Dirk Englund Dirk Englund received his BS in Physics from Caltech in 2002. Following a year at TU Eindhoven as a Fulbright Fellow, he did his graduate studies at Stanford, earning his MS in electrical engineering and PhD in Applied Physics in 2008. He was a postdoctoral fellow at Harvard University until 2010, when he became Assistant Professor of Electrical Engineering and of Applied Physics at Columbia University. He moved to MIT in 2013 as Assistant Professor of Electrical Engineering and Computer Science and a member of RLE and MTL. His research focuses on quantum technologies based on semiconductor and optical systems. Recent recognitions include the 2012 DARPA Young Faculty Award, the 2012 IBM Faculty Award, the 2011 Presidential Early Career Award for Scientists and Engineers, the 2011 Sloan Research Fellowship in Physics, the 2008 Intelligence Community (IC) Postdoctoral Fellowship, and the 2012 IEEE-HKN Outstanding Young Professional Award. n
Daniel Sanchez Daniel Sanchez joined the EECS Department in September 2012 as an Assistant Professor and principal investigator in the Computer Science and Artificial Intelligence Lab (CSAIL). Prof. Sanchez was appointed as the TIBCO Career Development Professor of computer science at the MIT School of Engineering. He earned a PhD in electrical engineering from Stanford University in 2012, an MS in electrical engineering from Stanford University in 2009, and received a BS in telecommunications engineering from the Technical University of Madrid, Spain, in 2007. Daniel is broadly interested in computer architecture and computer systems. His research strives to improve the performance, efficiency and scalability of future parallel and heterogeneous systems, and to enable programmers to leverage their full capabilities easily. His current projects focus on designing parallel architectures that provide quality-of-service guarantees; building scalable and efficient memory hierarchies for thousand-core chips; introducing, exposing, and transparently managing heterogeneity in the memory hierarchy to improve efficiency; and designing dynamic fine-grained runtimes and schedulers using both software and hardware to improve the utilization and ease of use of these highly parallel systems. n
L. Rafael Reif “We are all in this great enterprise together!” newly inaugurated MIT President L. Rafael Reif declared to an enthusiastic crowd under a huge pavilion in MIT’s Killian Court on September 21, 2012. The buildup to the Inauguration proved just as exhilarating as the event itself. On May 16, the MIT News Office posted the announcement of the MIT Corporation’s selection of the Institute’s 17th president. This announcement read in part: L. Rafael Reif, a distinguished electrical engineer whose seven-year tenure as MIT’s provost has helped MIT maintain its appetite for bold action as well as its firm financial footing, has been selected as the 17th president of the Institute. Reif, 61, was elected to the post this morning by a vote of the MIT Corporation. He will assume the MIT presidency on July 2. As provost since 2005, the president-elect has inspired innovation and played a critical role in the financial stewardship of the Institute. As the Institute’s chief academic officer since 2005, Reif led the design and implementation of the strategy that allowed MIT to weather the global financial crisis; drove the growth of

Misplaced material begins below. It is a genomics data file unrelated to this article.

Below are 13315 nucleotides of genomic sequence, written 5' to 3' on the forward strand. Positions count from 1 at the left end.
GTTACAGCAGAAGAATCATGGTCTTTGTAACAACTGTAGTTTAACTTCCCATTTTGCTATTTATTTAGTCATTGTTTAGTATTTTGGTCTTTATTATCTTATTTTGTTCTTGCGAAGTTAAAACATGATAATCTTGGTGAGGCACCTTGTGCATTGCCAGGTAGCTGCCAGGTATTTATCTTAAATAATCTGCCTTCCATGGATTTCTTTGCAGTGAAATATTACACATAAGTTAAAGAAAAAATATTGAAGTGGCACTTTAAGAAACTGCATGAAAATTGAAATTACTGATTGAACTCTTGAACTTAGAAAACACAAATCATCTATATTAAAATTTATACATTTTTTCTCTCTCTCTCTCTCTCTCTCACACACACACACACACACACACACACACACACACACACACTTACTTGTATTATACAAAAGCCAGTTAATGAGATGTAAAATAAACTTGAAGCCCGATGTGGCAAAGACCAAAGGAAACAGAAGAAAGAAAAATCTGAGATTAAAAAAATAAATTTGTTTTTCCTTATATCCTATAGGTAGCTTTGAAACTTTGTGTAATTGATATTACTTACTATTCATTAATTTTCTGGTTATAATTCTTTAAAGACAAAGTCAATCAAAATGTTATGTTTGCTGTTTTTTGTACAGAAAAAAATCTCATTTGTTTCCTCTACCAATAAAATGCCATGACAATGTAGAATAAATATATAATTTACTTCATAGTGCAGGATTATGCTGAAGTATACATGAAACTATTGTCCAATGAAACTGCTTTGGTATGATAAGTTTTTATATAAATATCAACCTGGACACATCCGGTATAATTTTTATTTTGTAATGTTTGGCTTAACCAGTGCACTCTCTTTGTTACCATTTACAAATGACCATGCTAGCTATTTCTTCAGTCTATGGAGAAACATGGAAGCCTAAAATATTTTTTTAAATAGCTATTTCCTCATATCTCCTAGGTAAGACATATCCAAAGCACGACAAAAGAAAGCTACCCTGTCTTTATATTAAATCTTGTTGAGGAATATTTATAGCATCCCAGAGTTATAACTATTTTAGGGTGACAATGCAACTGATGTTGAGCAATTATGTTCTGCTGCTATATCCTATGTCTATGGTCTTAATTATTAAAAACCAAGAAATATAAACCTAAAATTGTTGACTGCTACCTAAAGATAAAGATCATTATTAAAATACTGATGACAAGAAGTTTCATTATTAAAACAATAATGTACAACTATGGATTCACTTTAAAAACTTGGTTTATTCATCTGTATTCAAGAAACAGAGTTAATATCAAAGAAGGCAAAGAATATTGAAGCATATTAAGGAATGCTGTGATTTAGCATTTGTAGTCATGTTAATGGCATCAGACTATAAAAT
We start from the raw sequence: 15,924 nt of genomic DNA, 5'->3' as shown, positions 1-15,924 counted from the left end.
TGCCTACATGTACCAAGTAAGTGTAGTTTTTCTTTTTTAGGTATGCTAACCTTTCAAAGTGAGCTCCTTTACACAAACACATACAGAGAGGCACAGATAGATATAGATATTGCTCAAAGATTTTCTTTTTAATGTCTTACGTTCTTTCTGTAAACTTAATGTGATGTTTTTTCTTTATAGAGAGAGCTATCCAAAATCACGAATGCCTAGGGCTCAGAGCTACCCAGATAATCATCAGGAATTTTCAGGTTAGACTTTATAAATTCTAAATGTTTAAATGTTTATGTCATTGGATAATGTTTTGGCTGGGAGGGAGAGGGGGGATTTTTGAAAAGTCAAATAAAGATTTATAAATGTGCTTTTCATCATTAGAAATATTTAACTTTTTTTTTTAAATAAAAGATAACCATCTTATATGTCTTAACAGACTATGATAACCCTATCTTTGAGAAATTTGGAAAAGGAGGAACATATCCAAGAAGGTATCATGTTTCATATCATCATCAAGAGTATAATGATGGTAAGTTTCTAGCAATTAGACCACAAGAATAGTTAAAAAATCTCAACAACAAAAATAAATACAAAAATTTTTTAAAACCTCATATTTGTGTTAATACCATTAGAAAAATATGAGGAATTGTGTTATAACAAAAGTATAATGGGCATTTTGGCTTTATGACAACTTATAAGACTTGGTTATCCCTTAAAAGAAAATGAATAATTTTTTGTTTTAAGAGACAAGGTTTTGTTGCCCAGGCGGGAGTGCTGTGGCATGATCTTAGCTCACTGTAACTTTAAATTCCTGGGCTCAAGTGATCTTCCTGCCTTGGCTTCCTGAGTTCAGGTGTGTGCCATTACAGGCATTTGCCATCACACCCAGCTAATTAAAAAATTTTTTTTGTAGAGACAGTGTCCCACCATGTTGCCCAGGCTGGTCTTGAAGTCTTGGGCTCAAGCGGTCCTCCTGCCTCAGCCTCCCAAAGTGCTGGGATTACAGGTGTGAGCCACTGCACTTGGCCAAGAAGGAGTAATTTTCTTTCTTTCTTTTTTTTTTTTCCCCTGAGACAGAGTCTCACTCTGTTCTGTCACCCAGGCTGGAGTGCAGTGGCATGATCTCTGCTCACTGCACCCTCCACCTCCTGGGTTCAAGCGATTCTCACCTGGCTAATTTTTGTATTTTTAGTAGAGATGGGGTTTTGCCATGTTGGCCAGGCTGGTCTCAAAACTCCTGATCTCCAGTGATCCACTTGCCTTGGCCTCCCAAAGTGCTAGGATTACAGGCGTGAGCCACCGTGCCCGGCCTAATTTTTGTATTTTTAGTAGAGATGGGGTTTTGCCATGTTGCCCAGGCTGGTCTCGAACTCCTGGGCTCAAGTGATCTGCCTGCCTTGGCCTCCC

Prof. Reif has been a member of the MIT faculty since 1980, formerly the Fariborz Maseeh Professor of Emerging Technology in the Department of Electrical Engineering and Computer Science. Prof. Reif served as associate head of the Electrical Engineering and Computer Science Department from 19992004 and as department head until his appointment as MIT Provost in August 2005. Upon the announcement, President-elect Reif said: “I am deeply honored to be elected president of the Institute I love so dearly," Reif said. "MIT’s impact on my life — how I think, how I make sense of the world, and how I align my personal aspirations with the call to service — has been profound.” Beginning Sept. 19, 2012, pre-inauguration festivities included presentations, symposia, concerts and a day of post inauguration campus-wide activities from the Beaver Dash (5K+ a few smoots) race, benefitting Habitat for Humanity to an “Inaugural Global Barbecue.” n MIT EECS Connector — Spring 2013
New Classes in EECS 6.S02, a medical technology alternative to 6.02 (Introduction to EECS II) is launched
diagnosis. Joel Voldman, who is developing a glucose detection module for 6.S02, is teaching students about noise and model-based inference. Undergraduate Instructor Gim Hom developed the ECG hardware used in the cardiovascular module. The freshman/sophomore level 6.S02, along with new junior/ senior level courses in synthetic biology (jointly with BE) and medical device design (jointly with ME), are part of a broader EECS strategy to expand the role of medical technology in the undergraduate curriculum. Prof. Stultz makes note of several reasons for this expansion. First, more than a third of the